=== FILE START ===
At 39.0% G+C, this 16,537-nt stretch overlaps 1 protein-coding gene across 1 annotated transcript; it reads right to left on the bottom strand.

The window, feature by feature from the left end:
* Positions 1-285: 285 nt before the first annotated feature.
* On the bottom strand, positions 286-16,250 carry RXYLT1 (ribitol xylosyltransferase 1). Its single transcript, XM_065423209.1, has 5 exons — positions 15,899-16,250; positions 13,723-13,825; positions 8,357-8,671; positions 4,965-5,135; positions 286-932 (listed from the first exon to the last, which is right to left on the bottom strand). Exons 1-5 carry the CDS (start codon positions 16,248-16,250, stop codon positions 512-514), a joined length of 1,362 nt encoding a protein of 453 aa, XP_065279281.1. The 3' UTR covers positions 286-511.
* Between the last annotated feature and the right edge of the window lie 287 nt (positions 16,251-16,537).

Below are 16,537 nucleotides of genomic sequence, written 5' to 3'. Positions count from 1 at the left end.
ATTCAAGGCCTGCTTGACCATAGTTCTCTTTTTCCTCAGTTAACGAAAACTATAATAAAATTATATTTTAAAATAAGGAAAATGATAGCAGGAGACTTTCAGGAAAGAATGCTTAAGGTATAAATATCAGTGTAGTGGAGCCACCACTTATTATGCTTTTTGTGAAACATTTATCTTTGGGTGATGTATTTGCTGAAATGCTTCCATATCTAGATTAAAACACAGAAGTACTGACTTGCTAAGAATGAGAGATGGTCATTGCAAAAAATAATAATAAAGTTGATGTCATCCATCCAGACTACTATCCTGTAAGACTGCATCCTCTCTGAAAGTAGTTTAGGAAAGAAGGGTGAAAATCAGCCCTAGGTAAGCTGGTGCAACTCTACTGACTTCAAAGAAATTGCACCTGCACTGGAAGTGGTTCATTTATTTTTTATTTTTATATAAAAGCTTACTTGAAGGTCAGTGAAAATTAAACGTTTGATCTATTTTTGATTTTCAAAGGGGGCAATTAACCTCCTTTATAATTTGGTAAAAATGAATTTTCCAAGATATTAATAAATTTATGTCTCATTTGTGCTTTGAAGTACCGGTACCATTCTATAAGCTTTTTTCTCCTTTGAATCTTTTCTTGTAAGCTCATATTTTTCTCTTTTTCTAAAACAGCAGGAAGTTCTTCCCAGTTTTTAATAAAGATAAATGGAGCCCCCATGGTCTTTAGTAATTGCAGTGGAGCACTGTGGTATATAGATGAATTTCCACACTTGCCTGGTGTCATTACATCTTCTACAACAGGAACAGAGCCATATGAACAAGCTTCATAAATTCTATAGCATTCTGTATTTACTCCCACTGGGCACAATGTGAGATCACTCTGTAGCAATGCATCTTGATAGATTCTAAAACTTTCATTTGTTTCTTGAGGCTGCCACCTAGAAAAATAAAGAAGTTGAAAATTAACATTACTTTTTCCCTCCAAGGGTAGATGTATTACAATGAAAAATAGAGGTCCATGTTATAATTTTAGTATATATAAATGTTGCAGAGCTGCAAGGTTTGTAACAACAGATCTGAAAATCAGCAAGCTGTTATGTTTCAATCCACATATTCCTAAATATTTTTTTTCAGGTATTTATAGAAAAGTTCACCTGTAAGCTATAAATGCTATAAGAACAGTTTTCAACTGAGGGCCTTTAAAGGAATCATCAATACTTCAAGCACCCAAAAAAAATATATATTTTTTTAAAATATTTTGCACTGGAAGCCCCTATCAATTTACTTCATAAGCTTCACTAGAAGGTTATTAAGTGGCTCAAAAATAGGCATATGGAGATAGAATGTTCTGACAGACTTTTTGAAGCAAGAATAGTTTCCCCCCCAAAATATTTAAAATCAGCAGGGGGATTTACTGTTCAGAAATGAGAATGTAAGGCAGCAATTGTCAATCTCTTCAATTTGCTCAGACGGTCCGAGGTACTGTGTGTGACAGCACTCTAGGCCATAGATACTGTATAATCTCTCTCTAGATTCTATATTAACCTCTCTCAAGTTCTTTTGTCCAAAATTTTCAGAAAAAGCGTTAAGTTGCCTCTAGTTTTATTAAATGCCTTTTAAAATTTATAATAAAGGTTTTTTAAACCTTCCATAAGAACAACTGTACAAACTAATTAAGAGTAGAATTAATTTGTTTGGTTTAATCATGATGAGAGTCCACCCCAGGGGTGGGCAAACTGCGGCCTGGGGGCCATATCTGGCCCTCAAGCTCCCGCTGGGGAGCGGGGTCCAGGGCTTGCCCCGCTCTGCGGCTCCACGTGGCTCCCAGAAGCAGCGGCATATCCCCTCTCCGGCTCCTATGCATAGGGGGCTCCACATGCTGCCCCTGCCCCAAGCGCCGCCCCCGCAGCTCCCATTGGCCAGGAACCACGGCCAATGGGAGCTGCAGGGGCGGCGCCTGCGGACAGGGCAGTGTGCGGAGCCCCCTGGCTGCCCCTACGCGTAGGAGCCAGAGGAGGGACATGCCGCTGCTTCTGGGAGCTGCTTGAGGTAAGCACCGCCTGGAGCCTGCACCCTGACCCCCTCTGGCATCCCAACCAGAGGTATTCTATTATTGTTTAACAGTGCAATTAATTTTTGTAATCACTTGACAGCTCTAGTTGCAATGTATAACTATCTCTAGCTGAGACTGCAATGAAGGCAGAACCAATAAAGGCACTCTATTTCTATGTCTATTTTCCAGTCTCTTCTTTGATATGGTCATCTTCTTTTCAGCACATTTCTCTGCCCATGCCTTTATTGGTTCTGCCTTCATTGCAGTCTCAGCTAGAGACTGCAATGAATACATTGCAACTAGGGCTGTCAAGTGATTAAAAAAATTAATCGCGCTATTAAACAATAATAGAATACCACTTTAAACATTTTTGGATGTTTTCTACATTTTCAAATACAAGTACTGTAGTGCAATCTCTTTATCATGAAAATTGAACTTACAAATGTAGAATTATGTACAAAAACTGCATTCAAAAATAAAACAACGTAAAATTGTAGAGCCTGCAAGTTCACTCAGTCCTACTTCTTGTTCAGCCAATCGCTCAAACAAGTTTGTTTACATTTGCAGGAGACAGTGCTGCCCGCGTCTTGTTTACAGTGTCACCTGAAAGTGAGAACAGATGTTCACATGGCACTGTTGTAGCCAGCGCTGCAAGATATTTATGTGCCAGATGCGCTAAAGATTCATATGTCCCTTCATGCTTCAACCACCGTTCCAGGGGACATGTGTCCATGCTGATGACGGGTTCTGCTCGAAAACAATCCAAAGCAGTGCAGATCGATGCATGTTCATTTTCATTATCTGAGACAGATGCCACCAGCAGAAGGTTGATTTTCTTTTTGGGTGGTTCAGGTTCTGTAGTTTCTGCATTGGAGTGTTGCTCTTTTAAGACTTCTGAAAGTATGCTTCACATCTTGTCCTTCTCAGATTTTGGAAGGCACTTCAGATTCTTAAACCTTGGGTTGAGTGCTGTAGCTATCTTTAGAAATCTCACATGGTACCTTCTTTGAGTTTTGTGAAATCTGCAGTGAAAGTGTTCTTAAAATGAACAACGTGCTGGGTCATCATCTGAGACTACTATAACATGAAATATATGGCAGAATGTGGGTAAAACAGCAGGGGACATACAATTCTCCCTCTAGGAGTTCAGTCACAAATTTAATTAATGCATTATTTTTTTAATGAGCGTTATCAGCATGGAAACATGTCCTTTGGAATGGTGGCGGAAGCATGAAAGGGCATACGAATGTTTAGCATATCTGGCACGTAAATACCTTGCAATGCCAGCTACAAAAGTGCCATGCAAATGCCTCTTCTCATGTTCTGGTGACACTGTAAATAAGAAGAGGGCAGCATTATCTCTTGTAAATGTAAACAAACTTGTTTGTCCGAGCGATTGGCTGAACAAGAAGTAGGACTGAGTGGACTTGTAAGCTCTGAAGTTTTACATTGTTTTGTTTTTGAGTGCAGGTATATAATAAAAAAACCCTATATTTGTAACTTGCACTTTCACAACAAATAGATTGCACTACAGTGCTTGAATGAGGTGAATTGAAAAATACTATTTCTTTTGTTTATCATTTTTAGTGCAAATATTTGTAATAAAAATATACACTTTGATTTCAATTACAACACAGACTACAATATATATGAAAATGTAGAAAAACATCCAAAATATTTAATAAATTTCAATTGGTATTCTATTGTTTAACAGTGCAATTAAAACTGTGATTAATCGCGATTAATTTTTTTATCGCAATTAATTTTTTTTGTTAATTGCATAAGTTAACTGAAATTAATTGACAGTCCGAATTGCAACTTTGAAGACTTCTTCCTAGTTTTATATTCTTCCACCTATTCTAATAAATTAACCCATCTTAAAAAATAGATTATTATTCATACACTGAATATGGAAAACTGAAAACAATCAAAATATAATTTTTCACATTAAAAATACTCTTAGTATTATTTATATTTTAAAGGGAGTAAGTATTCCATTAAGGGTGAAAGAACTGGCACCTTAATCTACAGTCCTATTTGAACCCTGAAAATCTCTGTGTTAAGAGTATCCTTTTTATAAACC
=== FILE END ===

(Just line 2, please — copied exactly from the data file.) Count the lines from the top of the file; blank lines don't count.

The window, feature by feature from the left end: